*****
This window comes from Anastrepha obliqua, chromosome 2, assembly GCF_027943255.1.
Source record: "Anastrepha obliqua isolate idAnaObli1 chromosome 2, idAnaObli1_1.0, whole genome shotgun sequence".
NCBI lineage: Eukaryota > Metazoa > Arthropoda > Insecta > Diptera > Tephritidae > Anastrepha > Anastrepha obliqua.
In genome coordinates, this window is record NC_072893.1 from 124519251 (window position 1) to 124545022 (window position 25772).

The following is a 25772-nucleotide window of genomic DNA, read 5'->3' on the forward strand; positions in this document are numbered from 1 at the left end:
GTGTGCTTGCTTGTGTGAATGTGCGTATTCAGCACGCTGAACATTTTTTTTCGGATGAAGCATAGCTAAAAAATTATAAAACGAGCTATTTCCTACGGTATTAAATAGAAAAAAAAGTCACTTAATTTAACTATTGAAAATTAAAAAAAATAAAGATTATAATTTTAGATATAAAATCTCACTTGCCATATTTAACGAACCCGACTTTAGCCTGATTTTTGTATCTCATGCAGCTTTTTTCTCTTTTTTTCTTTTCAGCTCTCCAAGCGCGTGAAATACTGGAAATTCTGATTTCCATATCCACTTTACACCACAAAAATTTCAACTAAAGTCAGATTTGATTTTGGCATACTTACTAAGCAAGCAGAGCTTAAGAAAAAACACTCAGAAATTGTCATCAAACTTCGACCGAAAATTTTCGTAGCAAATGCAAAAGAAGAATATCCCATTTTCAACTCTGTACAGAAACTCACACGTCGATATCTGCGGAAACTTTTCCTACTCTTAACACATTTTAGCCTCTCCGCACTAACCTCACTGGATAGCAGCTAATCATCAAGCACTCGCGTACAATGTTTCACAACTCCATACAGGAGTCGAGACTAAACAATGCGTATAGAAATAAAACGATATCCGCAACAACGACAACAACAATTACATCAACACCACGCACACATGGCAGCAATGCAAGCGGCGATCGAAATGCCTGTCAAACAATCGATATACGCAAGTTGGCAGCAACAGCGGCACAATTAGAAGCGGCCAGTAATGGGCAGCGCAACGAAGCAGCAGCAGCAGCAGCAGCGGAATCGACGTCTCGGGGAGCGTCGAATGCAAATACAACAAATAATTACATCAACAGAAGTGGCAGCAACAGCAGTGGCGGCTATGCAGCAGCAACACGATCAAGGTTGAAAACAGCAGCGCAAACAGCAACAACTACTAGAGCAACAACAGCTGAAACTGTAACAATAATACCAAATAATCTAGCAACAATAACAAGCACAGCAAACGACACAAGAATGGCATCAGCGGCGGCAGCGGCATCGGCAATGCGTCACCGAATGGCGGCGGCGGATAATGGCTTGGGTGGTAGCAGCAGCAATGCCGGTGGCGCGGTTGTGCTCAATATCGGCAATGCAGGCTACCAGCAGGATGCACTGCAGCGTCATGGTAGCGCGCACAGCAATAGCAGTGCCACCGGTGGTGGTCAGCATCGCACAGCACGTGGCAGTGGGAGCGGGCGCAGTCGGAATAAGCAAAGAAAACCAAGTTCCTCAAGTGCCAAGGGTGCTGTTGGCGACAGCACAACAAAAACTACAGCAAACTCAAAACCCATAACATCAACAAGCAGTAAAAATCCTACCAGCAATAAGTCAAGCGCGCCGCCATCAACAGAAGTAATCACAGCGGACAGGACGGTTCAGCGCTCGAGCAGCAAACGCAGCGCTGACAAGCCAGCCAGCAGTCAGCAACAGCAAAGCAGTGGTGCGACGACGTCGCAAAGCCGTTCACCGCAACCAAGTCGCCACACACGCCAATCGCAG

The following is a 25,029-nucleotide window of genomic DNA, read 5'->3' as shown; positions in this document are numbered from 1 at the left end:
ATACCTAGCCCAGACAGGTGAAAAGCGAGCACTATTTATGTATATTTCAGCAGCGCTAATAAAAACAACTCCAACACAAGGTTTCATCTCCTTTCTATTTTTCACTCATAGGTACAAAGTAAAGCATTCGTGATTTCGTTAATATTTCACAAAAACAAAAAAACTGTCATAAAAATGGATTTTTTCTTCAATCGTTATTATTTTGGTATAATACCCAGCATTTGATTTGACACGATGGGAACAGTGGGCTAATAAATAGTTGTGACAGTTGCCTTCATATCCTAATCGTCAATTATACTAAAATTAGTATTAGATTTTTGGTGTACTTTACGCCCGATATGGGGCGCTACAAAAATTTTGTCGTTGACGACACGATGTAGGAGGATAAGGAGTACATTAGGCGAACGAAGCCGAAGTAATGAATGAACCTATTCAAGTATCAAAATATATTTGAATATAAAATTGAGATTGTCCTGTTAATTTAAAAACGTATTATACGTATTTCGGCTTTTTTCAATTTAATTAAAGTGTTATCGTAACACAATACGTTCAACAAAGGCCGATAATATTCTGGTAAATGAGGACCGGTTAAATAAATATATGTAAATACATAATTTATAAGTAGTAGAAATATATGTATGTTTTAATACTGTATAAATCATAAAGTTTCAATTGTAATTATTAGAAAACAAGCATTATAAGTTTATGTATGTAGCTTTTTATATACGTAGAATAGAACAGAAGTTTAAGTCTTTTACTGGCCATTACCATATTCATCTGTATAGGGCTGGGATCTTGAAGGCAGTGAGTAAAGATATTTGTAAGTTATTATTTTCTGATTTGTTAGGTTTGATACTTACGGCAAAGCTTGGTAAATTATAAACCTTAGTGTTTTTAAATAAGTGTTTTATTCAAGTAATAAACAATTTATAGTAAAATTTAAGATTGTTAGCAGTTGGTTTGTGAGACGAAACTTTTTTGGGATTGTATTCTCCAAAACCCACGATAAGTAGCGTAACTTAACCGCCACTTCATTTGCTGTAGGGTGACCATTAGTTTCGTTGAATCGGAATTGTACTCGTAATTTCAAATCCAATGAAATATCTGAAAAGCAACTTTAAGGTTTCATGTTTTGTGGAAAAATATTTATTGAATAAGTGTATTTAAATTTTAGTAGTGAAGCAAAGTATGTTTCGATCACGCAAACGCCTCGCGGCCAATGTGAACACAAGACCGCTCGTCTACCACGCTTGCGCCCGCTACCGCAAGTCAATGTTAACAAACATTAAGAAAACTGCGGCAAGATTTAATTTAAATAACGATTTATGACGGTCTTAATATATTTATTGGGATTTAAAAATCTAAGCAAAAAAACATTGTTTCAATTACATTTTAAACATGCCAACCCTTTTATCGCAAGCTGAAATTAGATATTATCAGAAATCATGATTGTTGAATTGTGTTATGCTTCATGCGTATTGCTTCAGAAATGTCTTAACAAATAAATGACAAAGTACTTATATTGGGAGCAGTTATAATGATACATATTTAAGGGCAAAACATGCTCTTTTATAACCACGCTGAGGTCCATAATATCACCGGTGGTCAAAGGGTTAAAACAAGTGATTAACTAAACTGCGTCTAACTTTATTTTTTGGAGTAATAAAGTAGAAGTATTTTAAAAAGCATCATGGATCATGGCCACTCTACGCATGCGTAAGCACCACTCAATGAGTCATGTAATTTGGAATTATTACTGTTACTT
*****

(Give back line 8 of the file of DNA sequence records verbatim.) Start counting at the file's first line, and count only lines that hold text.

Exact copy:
ATACCTAGCCCAGACAGGTGAAAAGCGAGCACTATTTATGTATATTTCAGCAGCGCTAATAAAAACAACTCCAACACAAGGTTTCATCTCCTTTCTATTTTTCACTCATAGGTACAAAGTAAAGCATTCGTGATTTCGTTAATATTTCACAAAAACAAAAAAACTGTCATAAAAATGGATTTTTTCTTCAATCGTTATTATTTTGGTATAATACCCAGCATTTGATTTGACACGATGGGAACAGTGGGCTAATAAATAGTTGTGACAGTTGCCTTCATATCCTAATCGTCAATTATACTAAAATTAGTATTAGATTTTTGGTGTACTTTACGCCCGATATGGGGCGCTACAAAAATTTTGTCGTTGACGACACGATGTAGGAGGATAAGGAGTACATTAGGCGAACGAAGCCGAAGTAATGAATGAACCTATTCAAGTATCAAAATATATTTGAATATAAAATTGAGATTGTCCTGTTAATTTAAAAACGTATTATACGTATTTCGGCTTTTTTCAATTTAATTAAAGTGTTATCGTAACACAATACGTTCAACAAAGGCCGATAATATTCTGGTAAATGAGGACCGGTTAAATAAATATATGTAAATACATAATTTATAAGTAGTAGAAATATATGTATGTTTTAATACTGTATAAATCATAAAGTTTCAATTGTAATTATTAGAAAACAAGCATTATAAGTTTATGTATGTAGCTTTTTATATACGTAGAATAGAACAGAAGTTTAAGTCTTTTACTGGCCATTACCATATTCATCTGTATAGGGCTGGGATCTTGAAGGCAGTGAGTAAAGATATTTGTAAGTTATTATTTTCTGATTTGTTAGGTTTGATACTTACGGCAAAGCTTGGTAAATTATAAACCTTAGTGTTTTTAAATAAGTGTTTTATTCAAGTAATAAACAATTTATAGTAAAATTTAAGATTGTTAGCAGTTGGTTTGTGAGACGAAACTTTTTTGGGATTGTATTCTCCAAAACCCACGATAAGTAGCGTAACTTAACCGCCACTTCATTTGCTGTAGGGTGACCATTAGTTTCGTTGAATCGGAATTGTACTCGTAATTTCAAATCCAATGAAATATCTGAAAAGCAACTTTAAGGTTTCATGTTTTGTGGAAAAATATTTATTGAATAAGTGTATTTAAATTTTAGTAGTGAAGCAAAGTATGTTTCGATCACGCAAACGCCTCGCGGCCAATGTGAACACAAGACCGCTCGTCTACCACGCTTGCGCCCGCTACCGCAAGTCAATGTTAACAAACATTAAGAAAACTGCGGCAAGATTTAATTTAAATAACGATTTATGACGGTCTTAATATATTTATTGGGATTTAAAAATCTAAGCAAAAAAACATTGTTTCAATTACATTTTAAACATGCCAACCCTTTTATCGCAAGCTGAAATTAGATATTATCAGAAATCATGATTGTTGAATTGTGTTATGCTTCATGCGTATTGCTTCAGAAATGTCTTAACAAATAAATGACAAAGTACTTATATTGGGAGCAGTTATAATGATACATATTTAAGGGCAAAACATGCTCTTTTATAACCACGCTGAGGTCCATAATATCACCGGTGGTCAAAGGGTTAAAACAAGTGATTAACTAAACTGCGTCTAACTTTATTTTTTGGAGTAATAAAGTAGAAGTATTTTAAAAAGCATCATGGATCATGGCCACTCTACGCATGCGTAAGCACCACTCAATGAGTCATGTAATTTGGAATTATTACTGTTACTT